Typical of our exchanges. Unless she is barricading or persecuting, she is not interested in anything I have to say. It’s what I don’t say and don’t do that is a topic of much protestation.
“Just don’t know what they expect people to do. Now I have to dash down there because who- Rosie couldn’t let me know.”
She recognized that I asked her something. Mid-sentence, but it was there. So I’m not invisible. Just something nobody can stand to look at. Well, my dad seems to love me, but he’s physically blind. When my mom does look at me, her gaze is a laser beam that scares me.
Weeks later, I ask her about how I was speaking to her in the morning. She didn’t remember. “I don’t remember you being down here..” Finally, she remembers me saying hi. But me talking to her and making some remark about how I’m just talking to myself fell on deaf ears. “You must have talked really softly,” my mom rationalizes. I would have agreed, if it weren’t for the way I tried so hard to get her attention, the reoccurence of these moments, and the way that I never seem to be large enough to fit into her attention span… Unless I want to hide, of course. Then my own defiance comes out in sharp, agonizing tones: “Just leave me the fuck alone!” it cries out. I’m reacting to harshness with my last line of defense- hiding. I know better than to try a disappearing act, since invisibility in this house only works when you want to be seen.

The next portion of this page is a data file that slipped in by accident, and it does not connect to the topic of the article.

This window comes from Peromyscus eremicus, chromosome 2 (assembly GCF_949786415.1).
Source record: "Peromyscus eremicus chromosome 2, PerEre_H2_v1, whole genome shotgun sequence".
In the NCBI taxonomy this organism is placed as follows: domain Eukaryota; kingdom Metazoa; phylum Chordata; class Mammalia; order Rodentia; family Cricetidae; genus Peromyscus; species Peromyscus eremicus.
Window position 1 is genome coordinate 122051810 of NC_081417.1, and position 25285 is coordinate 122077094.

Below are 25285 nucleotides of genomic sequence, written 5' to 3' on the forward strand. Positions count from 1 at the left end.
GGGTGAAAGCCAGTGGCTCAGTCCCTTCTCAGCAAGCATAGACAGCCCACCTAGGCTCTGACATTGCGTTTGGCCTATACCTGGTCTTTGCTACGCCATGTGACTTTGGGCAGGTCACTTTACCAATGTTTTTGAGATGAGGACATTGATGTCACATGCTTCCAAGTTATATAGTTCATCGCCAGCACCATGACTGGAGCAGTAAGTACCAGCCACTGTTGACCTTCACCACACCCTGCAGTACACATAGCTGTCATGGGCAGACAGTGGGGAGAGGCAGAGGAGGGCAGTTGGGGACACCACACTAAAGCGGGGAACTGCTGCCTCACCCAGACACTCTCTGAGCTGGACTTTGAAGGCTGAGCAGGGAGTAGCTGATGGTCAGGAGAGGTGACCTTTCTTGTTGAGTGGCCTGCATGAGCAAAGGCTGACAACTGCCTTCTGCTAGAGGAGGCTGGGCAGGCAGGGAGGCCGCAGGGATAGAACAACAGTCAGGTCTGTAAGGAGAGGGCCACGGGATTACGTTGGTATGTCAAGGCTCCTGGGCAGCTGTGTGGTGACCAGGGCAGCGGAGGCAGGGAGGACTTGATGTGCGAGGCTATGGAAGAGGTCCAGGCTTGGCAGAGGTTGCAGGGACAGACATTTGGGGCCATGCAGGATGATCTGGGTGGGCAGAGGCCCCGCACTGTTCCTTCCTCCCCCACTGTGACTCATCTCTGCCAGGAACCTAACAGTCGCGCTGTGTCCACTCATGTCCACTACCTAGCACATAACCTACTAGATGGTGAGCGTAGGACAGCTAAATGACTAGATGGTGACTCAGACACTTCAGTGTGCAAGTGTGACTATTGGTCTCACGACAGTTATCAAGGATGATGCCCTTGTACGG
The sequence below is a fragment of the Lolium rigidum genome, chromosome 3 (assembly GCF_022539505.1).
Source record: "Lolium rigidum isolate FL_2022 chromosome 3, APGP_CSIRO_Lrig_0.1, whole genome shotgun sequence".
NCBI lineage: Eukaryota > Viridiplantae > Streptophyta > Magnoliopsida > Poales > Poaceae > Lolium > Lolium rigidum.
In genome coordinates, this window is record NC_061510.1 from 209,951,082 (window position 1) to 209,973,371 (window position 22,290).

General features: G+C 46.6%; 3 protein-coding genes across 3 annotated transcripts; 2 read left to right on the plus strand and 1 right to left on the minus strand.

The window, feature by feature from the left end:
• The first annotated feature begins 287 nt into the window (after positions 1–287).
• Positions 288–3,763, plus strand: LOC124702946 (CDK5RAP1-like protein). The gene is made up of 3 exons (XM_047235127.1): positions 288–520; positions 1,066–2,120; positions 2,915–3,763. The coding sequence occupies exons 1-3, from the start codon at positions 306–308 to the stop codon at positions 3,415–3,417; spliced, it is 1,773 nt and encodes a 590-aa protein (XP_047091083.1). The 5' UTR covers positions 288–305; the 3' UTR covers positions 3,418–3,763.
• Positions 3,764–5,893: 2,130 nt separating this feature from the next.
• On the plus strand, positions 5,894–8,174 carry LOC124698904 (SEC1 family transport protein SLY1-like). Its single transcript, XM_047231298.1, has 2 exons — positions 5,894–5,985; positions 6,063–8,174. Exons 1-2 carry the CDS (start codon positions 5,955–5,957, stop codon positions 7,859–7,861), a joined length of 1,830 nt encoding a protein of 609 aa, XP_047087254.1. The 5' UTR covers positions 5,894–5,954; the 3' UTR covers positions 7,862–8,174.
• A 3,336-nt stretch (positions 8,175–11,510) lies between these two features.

She reads romance novels, a perversed indulgence my 9 year old self felt was a tarnish on an otherwise cool mother.
I read hundreds of books a year, yet I’ve never once read one of her romance novels. I guess I felt it would somehow damage me…
She met my dad on a plane. He asked to sit next to the most beautiful women and presto. A women with long curls of black hair cascading down her shoulders, a voice that can sound like perfume to the ears, and the face of a Madonna. He has a rare disorder that affects the retina, but he could see a little bit back then. It’s interesting that my mother, a women so concerned with appearances and looks, fell in love with a man who couldn’t see her. Recently, she dyed her hair blonde: my dad didn’t know about it for six months. He joked that he had been sleeping with a blond without knowing it, and what a full life he had! When they met on the plane, my mom was getting a doctorate in linguistics. Their courtship was a fast one, though, and they ended up married in a year.
My mom didn’t finish her doctorates, blamed it on having kids, and taught hebrew at different academies. I didn’t understand- if she didn’t do what she wanted, why did she blame it on us? I’m sure my sister was her favorite- after all, my sister loves clothes, and she can starve herself. My sister could always manipulate my mother when I was young in a way I never could. And yet, strangely enough, I remember a time, when my mom told me I was her favorite. It had to be a lie, born out of guilt, to cancel out the attachment she felt for my sister.
My sister wouldn’t know consistency if she was locked up in jail with the same rules day in and day out. My mother still gives in. Especially when it comes to money, or the tug and war they have about my sister turning the heat up to 90 degrees in her room.
“I just feel so sorry for her,” my mom says.
That’s what she wants you to feel, I think.
I tried to get my parents to read books that explained the reasons girls try to use contol as a weapon by not eating, or using laxatives. They retaliated, however, yelling that they had to live with her, they could not stand to read about her. I was surprised, probably because if I had a child with a problem I would feel the urge to read everything I could about it.